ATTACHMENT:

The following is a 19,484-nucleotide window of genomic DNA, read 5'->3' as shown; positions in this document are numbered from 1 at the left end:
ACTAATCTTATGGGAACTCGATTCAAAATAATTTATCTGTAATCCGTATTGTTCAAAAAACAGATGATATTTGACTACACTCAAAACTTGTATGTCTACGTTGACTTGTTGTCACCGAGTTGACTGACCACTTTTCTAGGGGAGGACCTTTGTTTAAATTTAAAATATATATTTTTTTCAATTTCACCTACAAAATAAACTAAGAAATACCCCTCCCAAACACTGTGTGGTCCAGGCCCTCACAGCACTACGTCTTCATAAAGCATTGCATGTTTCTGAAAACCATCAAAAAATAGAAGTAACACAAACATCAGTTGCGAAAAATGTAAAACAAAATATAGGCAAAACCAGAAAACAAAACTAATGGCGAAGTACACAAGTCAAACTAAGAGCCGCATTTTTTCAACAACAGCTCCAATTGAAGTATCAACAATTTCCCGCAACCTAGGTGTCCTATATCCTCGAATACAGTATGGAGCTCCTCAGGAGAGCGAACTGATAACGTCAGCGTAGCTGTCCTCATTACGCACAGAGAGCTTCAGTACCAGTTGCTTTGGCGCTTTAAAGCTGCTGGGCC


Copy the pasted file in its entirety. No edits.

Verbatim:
The following is a 19,484-nucleotide window of genomic DNA, read 5'->3' as shown; positions in this document are numbered from 1 at the left end:
ACTAATCTTATGGGAACTCGATTCAAAATAATTTATCTGTAATCCGTATTGTTCAAAAAACAGATGATATTTGACTACACTCAAAACTTGTATGTCTACGTTGACTTGTTGTCACCGAGTTGACTGACCACTTTTCTAGGGGAGGACCTTTGTTTAAATTTAAAATATATATTTTTTTCAATTTCACCTACAAAATAAACTAAGAAATACCCCTCCCAAACACTGTGTGGTCCAGGCCCTCACAGCACTACGTCTTCATAAAGCATTGCATGTTTCTGAAAACCATCAAAAAATAGAAGTAACACAAACATCAGTTGCGAAAAATGTAAAACAAAATATAGGCAAAACCAGAAAACAAAACTAATGGCGAAGTACACAAGTCAAACTAAGAGCCGCATTTTTTCAACAACAGCTCCAATTGAAGTATCAACAATTTCCCGCAACCTAGGTGTCCTATATCCTCGAATACAGTATGGAGCTCCTCAGGAGAGCGAACTGATAACGTCAGCGTAGCTGTCCTCATTACGCACAGAGAGCTTCAGTACCAGTTGCTTTGGCGCTTTAAAGCTGCTGGGCC